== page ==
clock menu more-arrow no yes

Filed under:

2017 Expansion Draft: Who Should Nashville Protect?

New, comments

The expansion draft is just around the corner. While the Predators’ protection situation seemed ironclad a few months ago, with the improved play of guys like Viktor Arvidsson, are there new scenarios in play?

NHL: Dallas Stars at Nashville Predators Christopher Hanewinckel-USA TODAY Sports

With the season firmly underway and the Predators (sort of) making us happy again, lets look ahead to next summer’s NHL expansion draft. The Vegas Golden Knights are in need of a team and, I’m sorry to say it, they will have at least one current member of the Nashville Predators on their team. The rules make it so. But who will it be?

In case you are unfamiliar with this year’s expansion draft rules, here they are. They aren’t terribly complicated, but they are more complicated than previous expansion drafts. The league has all but guaranteed the new team in Vegas will be instantly competitive and not hindered by unsavory salary cap deals, overpaid veterans, and/or glorified AHL players. The Knights will be good.

In case those rules are just too much to take in at once, CapFriendly has a really great expansion draft tool that is super fun to play around with. You can go through each team, protect their players, then draft your team, all with only cursory knowledge of the requirements for each team. Beware: it may take about 2-4 hours of your day. Do it at work, I’m sure your boss won’t care.

For the purposes of this post, here are the protection options for each team:

  • Seven forwards, three defensemen, and one goaltender

OR

  • Eight skaters (forwards or defensemen) and one goaltender

But that’s not all. There are some additional requirements that all teams must follow:

  • Any players with a NMC (“No Movement Clause”) in their contract at the time of the draft MUST be protected. Protecting these players DOES count in your total protected players.
  • Each team must expose at least two forwards and one defenseman that A) are under contract for 2017-18 and B) played in 40 games in the 2016-17 season (or played in 70 games the previous two seasons).
  • First and second year professionals (and unsigned draft picks) are exempt. They do not need to protected and cannot be selected by Vegas.

Those three other requirements are very important, but for the Predators it really only means a few things. First of all, the Preds will have no problem exposing forwards and defensemen that meet that second requirement. Miikka Salomaki and Austin Watson have already met the requirement, and Colton Sissons is a mere seven games away. Matt Irwin and/or Anthony Bitetto will likely meet that requirement, each needing 24 more games played this season. So all good on that front.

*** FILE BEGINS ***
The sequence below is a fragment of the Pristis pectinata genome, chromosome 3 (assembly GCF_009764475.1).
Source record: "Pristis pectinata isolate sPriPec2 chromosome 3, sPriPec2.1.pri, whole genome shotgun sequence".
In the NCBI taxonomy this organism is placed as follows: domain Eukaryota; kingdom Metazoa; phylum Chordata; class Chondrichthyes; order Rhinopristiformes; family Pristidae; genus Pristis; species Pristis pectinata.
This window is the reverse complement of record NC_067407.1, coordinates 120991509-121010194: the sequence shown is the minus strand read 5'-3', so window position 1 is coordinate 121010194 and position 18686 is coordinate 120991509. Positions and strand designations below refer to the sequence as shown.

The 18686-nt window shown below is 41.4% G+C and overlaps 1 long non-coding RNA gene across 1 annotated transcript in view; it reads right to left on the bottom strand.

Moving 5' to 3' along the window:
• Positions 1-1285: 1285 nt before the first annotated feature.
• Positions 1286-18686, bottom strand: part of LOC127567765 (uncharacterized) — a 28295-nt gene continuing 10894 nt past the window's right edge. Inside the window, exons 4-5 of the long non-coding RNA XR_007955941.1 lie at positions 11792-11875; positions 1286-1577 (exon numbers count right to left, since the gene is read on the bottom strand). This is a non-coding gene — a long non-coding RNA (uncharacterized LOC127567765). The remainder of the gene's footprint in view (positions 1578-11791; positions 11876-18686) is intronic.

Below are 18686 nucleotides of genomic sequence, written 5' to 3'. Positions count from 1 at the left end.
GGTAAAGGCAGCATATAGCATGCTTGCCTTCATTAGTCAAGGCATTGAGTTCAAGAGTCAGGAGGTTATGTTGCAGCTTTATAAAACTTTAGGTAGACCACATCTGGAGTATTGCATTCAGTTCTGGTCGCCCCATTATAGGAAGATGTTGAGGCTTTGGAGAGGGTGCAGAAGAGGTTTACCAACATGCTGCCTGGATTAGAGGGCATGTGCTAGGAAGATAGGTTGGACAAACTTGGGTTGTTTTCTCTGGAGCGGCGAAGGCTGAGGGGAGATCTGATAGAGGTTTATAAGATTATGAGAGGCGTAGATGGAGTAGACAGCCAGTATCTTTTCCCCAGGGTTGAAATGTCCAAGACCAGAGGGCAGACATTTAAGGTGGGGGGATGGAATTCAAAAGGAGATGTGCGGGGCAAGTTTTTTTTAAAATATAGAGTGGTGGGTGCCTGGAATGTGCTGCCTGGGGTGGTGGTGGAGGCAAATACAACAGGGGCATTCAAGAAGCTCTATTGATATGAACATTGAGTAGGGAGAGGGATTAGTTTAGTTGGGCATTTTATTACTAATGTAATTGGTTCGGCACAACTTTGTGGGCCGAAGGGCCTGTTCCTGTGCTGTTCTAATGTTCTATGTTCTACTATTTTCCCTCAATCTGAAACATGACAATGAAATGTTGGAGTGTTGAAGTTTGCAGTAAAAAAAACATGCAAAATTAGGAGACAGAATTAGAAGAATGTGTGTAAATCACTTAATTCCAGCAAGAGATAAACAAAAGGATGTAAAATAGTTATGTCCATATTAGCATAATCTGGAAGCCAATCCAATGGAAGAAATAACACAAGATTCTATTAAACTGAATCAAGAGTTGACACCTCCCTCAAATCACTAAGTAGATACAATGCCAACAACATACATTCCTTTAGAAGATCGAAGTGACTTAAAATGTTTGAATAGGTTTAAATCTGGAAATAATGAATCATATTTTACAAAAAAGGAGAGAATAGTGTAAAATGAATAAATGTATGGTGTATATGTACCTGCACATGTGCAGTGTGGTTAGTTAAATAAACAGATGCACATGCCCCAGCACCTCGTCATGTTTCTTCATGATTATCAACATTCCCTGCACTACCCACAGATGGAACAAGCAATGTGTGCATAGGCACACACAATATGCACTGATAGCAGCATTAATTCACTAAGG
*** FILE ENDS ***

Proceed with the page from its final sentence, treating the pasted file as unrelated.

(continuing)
Pekka Rinne is the only player on the roster with a NMC and he will not likely waive that clause (which is an option that some teams may pursue). He would be protected anyway, considering how he has played this season and considering the investment that the Preds already have in Pekka. In addition (and this is very important, so pay attention herre) there is no need to protect any other goalie on the roster, because...

JUUSE SAROS DOES NOT NEED TO BE PROTECTED.

For some reason there was some panic and/or confusion about this, but Saros is exempt. So is Kevin Fiala, Vladislav Kamenev, Frederick Gaudreau, Yakov Trenin, and all the other guys we are stashing in Milwaukee for the time being.

Now back to the protection options.

Early on, it looked like the Predators were pretty much locked into the eight skaters option, considering the depth on the blueline. It certainly looks like that might still happen, but with the exceptional play of Viktor Arvidsson, the tempting nature of Colin Wilson, and the friendly contract of Calle Jarnkrok, the options are not quite as clear as they once were.

Here are your most likely protection scenarios for the Predators at this point (note: Pekka Rinne is already marked down as protected, so I won’t list him every time).

8 Skaters (4 forwards, 4 defensemen)

Ryan Johansen

Filip Forsberg

James Neal

Craig Smith

P.K. Subban

Roman Josi

Mattias Ekholm

Ryan Ellis

Exposes: Colin Wilson, Viktor Arvidsson, Calle Jarnkrok, Mike Fisher, Pontus Aberg, Colton Sissons, Miikka Salomaki, Anthony Bitetto

This is still the leading option for the Predators. This protects the top four defense that is under contract through at least 2019, plus it protects your three most important forwards. The 4th forward option is the most ambiguous one, but Craig Smith has to be the choice because of his consistency, cost, and cap length. He shoots around 10%, scores 20-25 goals a year, brings speed to the lineup, and is under contract for $4.25 million until 2020.